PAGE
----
American Diabetes Association calls for testing all those over 45

BMJ 1997; 315 doi: (Published 05 July 1997) Cite this as: BMJ 1997;315:7
  1. Norra Macready
  1. California

    Everyone older than 45 should be tested for diabetes, an expert committee of the American Diabetes Association recommended last week. It also advised that diabetes should be diagnosed at a fasting plasma glucose concentration of 7.0 mmol/l (126 mg/dl) instead of 7.8 mmol/l (140 mg/dl), the previous cutoff point. These announcements came during the association's 57th annual scientific sessions in Boston.

    The committee based its recommendations on a two year review of more than 15 years' research. According to the chairman, James Gavin III: “We now have conclusive data from population based research that show that serious complications of diabetes begin earlier than previously thought. A value of 126 mg/dl on the … fasting plasma glucose test, confirmed by repeat testing on a different day, is a wake up call to patients and healthcare professionals that diabetes is present and cannot be ignored.”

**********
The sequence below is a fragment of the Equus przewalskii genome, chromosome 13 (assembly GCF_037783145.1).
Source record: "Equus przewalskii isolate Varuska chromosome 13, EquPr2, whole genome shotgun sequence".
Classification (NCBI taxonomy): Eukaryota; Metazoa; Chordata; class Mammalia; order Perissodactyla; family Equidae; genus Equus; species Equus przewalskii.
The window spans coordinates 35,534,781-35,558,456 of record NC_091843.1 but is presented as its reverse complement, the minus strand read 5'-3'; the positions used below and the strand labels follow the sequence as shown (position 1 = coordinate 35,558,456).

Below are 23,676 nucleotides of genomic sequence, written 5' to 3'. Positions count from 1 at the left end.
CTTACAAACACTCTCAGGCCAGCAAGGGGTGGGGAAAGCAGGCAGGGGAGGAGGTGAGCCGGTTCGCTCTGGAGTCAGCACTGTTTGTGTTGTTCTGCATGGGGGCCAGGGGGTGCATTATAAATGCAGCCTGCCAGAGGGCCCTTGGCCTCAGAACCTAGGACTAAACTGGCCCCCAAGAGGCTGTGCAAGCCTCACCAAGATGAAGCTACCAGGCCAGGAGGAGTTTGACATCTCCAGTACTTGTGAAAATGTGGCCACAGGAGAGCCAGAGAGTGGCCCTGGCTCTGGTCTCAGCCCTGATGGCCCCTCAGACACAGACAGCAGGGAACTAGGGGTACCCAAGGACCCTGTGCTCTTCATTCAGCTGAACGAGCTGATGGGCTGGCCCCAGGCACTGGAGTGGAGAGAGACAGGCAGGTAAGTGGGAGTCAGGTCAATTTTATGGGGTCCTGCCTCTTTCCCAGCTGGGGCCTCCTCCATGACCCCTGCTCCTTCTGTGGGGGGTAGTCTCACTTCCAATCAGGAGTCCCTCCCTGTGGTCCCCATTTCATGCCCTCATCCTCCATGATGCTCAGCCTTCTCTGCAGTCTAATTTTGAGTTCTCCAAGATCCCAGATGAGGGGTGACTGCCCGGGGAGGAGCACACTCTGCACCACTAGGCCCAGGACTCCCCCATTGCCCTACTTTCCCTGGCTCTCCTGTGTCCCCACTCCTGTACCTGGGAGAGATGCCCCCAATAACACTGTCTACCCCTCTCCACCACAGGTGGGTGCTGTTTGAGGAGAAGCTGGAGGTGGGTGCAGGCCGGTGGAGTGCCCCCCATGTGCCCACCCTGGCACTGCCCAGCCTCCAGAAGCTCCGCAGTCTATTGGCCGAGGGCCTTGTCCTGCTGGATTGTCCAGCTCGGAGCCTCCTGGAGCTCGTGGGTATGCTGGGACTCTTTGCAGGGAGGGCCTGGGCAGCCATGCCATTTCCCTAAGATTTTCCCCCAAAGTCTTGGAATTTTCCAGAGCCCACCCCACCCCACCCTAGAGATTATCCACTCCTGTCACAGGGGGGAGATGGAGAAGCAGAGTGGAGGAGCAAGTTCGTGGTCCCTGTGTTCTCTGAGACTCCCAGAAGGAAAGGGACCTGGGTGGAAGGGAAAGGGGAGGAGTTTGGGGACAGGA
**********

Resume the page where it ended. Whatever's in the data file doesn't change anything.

Members warned that eight million of the estimated 16 million Americans with diabetes remain undiagnosed. “These new guidelines will help us identify at least two million of these patients,” said Sherman Holvey, clinical professor of medicine at the University of California, Los Angeles School of Medicine. “The earlier we can confirm the presence of diabetes, the faster we can get people into treatment and minimise or avoid the devastating consequences of this disease.” The World Health Organisation plans to adopt similar recommendations.

    The committee also advised that insulin dependent and non-insulin dependent diabetes should now be called type 1 and type 2 diabetes. It was suggested that adopting these terms would remove the current anomaly of having so-called non-insulin dependent patients receiving insulin treatment.

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